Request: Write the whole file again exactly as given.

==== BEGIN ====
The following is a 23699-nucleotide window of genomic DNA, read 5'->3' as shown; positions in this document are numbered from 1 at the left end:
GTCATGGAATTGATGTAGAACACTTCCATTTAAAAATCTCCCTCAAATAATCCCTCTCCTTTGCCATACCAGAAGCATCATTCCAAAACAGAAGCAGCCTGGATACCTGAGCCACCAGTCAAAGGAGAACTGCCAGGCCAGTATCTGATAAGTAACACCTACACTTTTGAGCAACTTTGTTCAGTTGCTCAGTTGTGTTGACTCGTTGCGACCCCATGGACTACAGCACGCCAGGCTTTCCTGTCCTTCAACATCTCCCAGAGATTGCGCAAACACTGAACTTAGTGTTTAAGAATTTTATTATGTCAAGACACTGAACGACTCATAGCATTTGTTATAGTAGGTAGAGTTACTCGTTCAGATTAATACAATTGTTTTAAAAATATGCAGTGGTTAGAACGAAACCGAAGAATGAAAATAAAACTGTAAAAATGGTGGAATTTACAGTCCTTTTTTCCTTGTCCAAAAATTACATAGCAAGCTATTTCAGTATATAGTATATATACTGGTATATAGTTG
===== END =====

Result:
The following is a 23699-nucleotide window of genomic DNA, read 5'->3' as shown; positions in this document are numbered from 1 at the left end:
GTCATGGAATTGATGTAGAACACTTCCATTTAAAAATCTCCCTCAAATAATCCCTCTCCTTTGCCATACCAGAAGCATCATTCCAAAACAGAAGCAGCCTGGATACCTGAGCCACCAGTCAAAGGAGAACTGCCAGGCCAGTATCTGATAAGTAACACCTACACTTTTGAGCAACTTTGTTCAGTTGCTCAGTTGTGTTGACTCGTTGCGACCCCATGGACTACAGCACGCCAGGCTTTCCTGTCCTTCAACATCTCCCAGAGATTGCGCAAACACTGAACTTAGTGTTTAAGAATTTTATTATGTCAAGACACTGAACGACTCATAGCATTTGTTATAGTAGGTAGAGTTACTCGTTCAGATTAATACAATTGTTTTAAAAATATGCAGTGGTTAGAACGAAACCGAAGAATGAAAATAAAACTGTAAAAATGGTGGAATTTACAGTCCTTTTTTCCTTGTCCAAAAATTACATAGCAAGCTATTTCAGTATATAGTATATATACTGGTATATAGTTG